I’ll start with the latter so I can finish this retrospective on a high note. Unfortunately, the theatre organisers at the festival seem to commission a lot of companies to do work for them without checking that these groups have created a work of quality. Though I understand it’s tough to do theatre outside whilst competing against sound from bands, Theatre Delicatessen’s Henry V  included only a few actors who seemed to have been trained in projection and in any case merely resembled a low-key and lazy version of the National Theatre’s 2003 production. The Just Price of Flowers, by Stan’s Cafe, attempts to make the 2008 financial crisis more digestible and entertaining by demonstrating its similarities to tulip trading in 17th century Netherlands, but is far too long, monotonous and dull. The Brechtian techniques it uses fall flat due to this repetition and the few endearing moments can be easily overlooked due to the lack of variety. Harold in Havana, a rehearsed reading of snippets of Pinter’s work which was taken to Cuba last year and including David Bradley, Adjoa Andoh and Janie Dee, suffered from the same thing; the piece ran forty minutes over its advertised one hour running time and was simply too repetitive and indulgent to be enjoyable.

Nabokov’s Symphony was also somewhat disappointing, though it did at least remember it was in a festival setting; the production is a trio of plays written by Tom Wells, Ella Hickson and Nick Payne which uses monologue and duologue to tell stories, each of which is interspersed with original songs. The pieces improve as the evening goes on, but each is let down by an abundance of cliché (understandable for a twenty-minute play, perhaps) and shoddy sound. Look Left, Look Right’s Not Another Musical is difficult to watch for the same reasons. Though it went down well with the audience at Latitude, the tongue-in-cheek humour feels lazy and not enough work has been put in to each of the four mini-musicals to make them a genuine satire of the genre.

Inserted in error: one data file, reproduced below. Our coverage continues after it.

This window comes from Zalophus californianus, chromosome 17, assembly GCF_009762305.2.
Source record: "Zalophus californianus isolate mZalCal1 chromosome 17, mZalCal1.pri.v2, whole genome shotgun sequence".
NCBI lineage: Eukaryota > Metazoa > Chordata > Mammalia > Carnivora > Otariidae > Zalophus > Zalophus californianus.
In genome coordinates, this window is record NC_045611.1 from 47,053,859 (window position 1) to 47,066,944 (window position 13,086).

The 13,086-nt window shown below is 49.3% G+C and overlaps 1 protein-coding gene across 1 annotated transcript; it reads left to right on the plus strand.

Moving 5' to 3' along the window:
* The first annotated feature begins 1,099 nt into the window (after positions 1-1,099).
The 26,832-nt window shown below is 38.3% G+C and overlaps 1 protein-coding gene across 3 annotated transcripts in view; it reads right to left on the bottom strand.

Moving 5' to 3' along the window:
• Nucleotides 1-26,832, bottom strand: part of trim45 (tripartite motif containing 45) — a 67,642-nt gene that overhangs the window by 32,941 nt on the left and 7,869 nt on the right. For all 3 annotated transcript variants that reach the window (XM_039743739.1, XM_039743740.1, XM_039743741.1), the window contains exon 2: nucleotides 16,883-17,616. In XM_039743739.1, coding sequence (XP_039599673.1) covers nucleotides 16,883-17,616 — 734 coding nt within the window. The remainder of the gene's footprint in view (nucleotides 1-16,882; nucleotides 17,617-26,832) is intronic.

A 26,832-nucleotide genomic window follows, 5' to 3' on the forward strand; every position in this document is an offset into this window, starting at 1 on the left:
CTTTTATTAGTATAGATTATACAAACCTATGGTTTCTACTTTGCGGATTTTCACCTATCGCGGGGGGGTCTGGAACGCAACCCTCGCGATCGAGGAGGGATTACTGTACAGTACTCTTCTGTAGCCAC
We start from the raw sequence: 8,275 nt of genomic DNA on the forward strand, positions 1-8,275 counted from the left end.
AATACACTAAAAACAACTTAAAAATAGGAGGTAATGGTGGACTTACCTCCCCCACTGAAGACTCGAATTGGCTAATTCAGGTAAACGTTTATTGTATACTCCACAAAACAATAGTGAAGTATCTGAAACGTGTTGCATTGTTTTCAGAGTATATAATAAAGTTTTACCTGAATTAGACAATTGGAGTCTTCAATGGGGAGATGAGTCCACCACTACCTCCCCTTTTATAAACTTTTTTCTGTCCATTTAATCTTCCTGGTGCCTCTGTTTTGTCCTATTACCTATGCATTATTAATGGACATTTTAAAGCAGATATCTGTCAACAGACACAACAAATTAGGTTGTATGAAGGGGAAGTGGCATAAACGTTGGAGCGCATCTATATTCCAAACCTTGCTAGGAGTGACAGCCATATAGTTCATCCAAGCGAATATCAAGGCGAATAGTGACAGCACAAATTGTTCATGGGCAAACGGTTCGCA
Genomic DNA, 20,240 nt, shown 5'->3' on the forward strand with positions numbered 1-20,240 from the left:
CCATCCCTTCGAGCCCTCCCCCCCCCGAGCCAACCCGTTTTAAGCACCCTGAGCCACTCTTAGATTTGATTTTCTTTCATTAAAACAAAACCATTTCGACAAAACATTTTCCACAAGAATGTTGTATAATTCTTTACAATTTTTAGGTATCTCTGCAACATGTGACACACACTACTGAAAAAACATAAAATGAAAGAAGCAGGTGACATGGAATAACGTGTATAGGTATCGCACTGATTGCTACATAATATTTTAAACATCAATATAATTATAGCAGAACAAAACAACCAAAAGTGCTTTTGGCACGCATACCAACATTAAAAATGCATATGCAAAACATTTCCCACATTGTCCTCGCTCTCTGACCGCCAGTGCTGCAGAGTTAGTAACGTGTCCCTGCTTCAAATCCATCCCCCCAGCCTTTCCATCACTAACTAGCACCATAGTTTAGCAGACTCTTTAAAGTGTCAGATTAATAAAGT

Aside from RashDash Theatre’s superb Set Fire to Everything, which uses song and music to comment on the difficulties of modern life, the better theatre at the festival was that which, as far as I can tell, had not been created specifically for this setting. Action to the Word’s A Clockwork Orange makes Anthony Burgess’ dreadful script work as a stylised piece of theatre, which commits completely to the all-male cast and manages to make the story relevent to our post-Soviet world. Bank Puppets’ Swamp Juice, though created for children, includes some of the most inventive and funny puppetry I’ve seen and finishes with a genuinely impressive 3D sequence. Theatre Ad Infinatum’s Translunar Paradise, which, like A Clockwork Orange and Swamp Juice, also premiered at last year’s Edinburgh Fringe, is a beautiful representation of love, devoid of cliché and featuring hypnotic movement. It is ideal for a festival setting, favouring music and visual aids over speaking and wrenching us away from the madness outside the tent.

The theatrical highlight of the festival came, for me, in the unlikely White Rabbit, Red Rabbit by Nassim Soleimanpour, presented by the Gate Theatre. The play is only given to the performer, in this case Marcus Brigstocke, as they come onto stage, and is little more than a dialogue between audience, actor and author, but it is without a doubt one of the most challenging and innovative pieces of writing I’ve seen in the past year, creating drama unlike any I have ever witnessed in a theatre. For various reasons it’s difficult to go into much detail, but trust me, if you can a chance, this is a must-see.

More than anything, the theatre at Latitude 2012 raised questions about the nature of staging productions in festival environments;  the productions which worked were simply well-made and thoughtful pieces. It was frustrating to watch so many companies trying to jump over hurdle six before clearing hurdle one; the work itself must first be of a high standard before trying to make it work in a specific environment. In a festival full of irony, the irony here was that the best performances came straight from conventional settings and weren’t trying hard to work amid the hubub outside, fuelling the idea that the best theatre can work anywhere.